Cultures of Aggression. Towards a History of Gender-based Violence across the French Colonial Empire (1919-1939)
Profs. Anne Roekens and Stéphanie Wattier
Patrimoines, Transmissions, Héritages (PaTHs) at the University of Namur
‘Cultures of Aggression’ focuses on discourses on gender-based violence as a revealing object of historical analysis in colonial Senegal throughout the interwar period. It will highlight how attitudes towards gender-based violence crystallised and morphed through colonial practices, representations, and anxieties. In parallel, it will uncover the strategies deployed by individuals that stifled or generated empathy towards the victims. The project aims to generate imperial and colonial stories about those who have left fewer traces in the historical record. It will offer a new approach to writing the history of gender-based violence that centres on colonial dynamics and women. Building on an original corpus encompassing illustrated periodicals and juridical archives, it will contribute to the difficult yet important task of retracing the conditions under which gender-based violence reaches or fails to reach social awareness across time and place.
Angélique Ibáñez Aristondo is a Marie Curie C2W post-doctoral fellow at the University of Namur. She earned her PhD at the City University of New York in 2022. Her doctoral research retraced the impact of the First World War upon discourses on gender-based violence and sexual consent in French culture and literature. Her postdoctoral project examines the links between colonialism and the history of gender-based violence across the French empire, with a stronger focus on Senegal during the interwar period. As a C2W Fellow, she is a member of the PaTHs research centre at the University of Namur with secondments at the IFAN (Dakar, Senegal) and CNRS (Paris, France). Ibáñez Aristondo has been involved in a variety of collaborative projects. At the City University of New York, she launched and co-led a digital resource and workshops specialising in language pedagogy. She currently facilitates an interdisciplinary working group on gender at the University of Namur. Before joining UNamur, Angélique Ibáñez Aristondo worked as a teacher, freelance journalist, and web news editor in New York, Paris, and Philadelphia. And before all of that, she was a first-generation high school and college student who graduated in Philosophy and Media Studies while working as a waitress, salesperson, and more.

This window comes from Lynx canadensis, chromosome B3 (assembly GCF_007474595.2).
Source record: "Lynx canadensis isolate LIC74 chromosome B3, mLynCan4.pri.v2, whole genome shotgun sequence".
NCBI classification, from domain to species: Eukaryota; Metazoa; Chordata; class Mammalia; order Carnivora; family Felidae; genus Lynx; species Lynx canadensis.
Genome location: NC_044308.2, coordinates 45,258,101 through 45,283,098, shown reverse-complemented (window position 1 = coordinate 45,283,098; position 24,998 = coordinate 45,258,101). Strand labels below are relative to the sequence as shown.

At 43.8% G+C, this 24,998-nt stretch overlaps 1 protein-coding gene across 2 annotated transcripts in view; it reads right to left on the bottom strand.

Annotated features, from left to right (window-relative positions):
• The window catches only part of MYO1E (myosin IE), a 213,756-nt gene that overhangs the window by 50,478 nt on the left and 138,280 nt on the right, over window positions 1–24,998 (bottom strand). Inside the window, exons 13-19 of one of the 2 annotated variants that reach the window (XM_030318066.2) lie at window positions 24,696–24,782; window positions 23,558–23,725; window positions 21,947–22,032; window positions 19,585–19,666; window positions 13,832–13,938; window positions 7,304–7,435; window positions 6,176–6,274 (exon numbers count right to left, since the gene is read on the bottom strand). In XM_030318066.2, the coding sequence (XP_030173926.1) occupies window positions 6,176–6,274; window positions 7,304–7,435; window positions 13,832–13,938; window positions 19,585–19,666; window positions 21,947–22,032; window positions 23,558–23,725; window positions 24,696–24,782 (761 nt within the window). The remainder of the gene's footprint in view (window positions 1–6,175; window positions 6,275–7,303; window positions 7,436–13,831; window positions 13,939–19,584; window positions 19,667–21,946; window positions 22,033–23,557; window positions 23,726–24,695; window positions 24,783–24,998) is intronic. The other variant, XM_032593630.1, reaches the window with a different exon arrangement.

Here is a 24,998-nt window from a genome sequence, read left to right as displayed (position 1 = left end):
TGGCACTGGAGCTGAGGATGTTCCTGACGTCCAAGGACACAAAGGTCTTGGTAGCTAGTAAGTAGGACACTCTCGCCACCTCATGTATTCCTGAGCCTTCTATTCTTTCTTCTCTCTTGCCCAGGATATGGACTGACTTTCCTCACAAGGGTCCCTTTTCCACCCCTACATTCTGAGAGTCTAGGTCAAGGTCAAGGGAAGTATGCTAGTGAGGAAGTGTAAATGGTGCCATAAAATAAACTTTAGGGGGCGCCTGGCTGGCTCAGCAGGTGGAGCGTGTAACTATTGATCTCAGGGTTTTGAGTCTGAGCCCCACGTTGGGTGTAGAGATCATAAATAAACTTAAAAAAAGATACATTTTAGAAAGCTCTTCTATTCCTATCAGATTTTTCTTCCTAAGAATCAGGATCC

Ibáñez Aristondo, Angélique. ‘“Si je t’étranglais ?” De la masculinité blessée au fantasme de féminicide chez Roland Dorgelès.’ Modern & Contemporary France, Online First, Aug. 2022. DOI: https://doi.org/10.1080/09639489.2022.2095364
Ibáñez Aristondo, Angélique, and Lucie Nizard. ‘Vanessa Springora et le fossoyage des mythes de la séduction “à la française”’. Contemporary French and Francophone Studies, 26(2), 2022, pp. 160-69. DOI: https://doi.org/10.1080/17409292.2022.2038894
Aristondo, Angélique. ‘Class-as-curator: Putting Images to Work in the Language Classroom.’ Interdisciplinary Humanities, Spring 2019, pp. 89-92.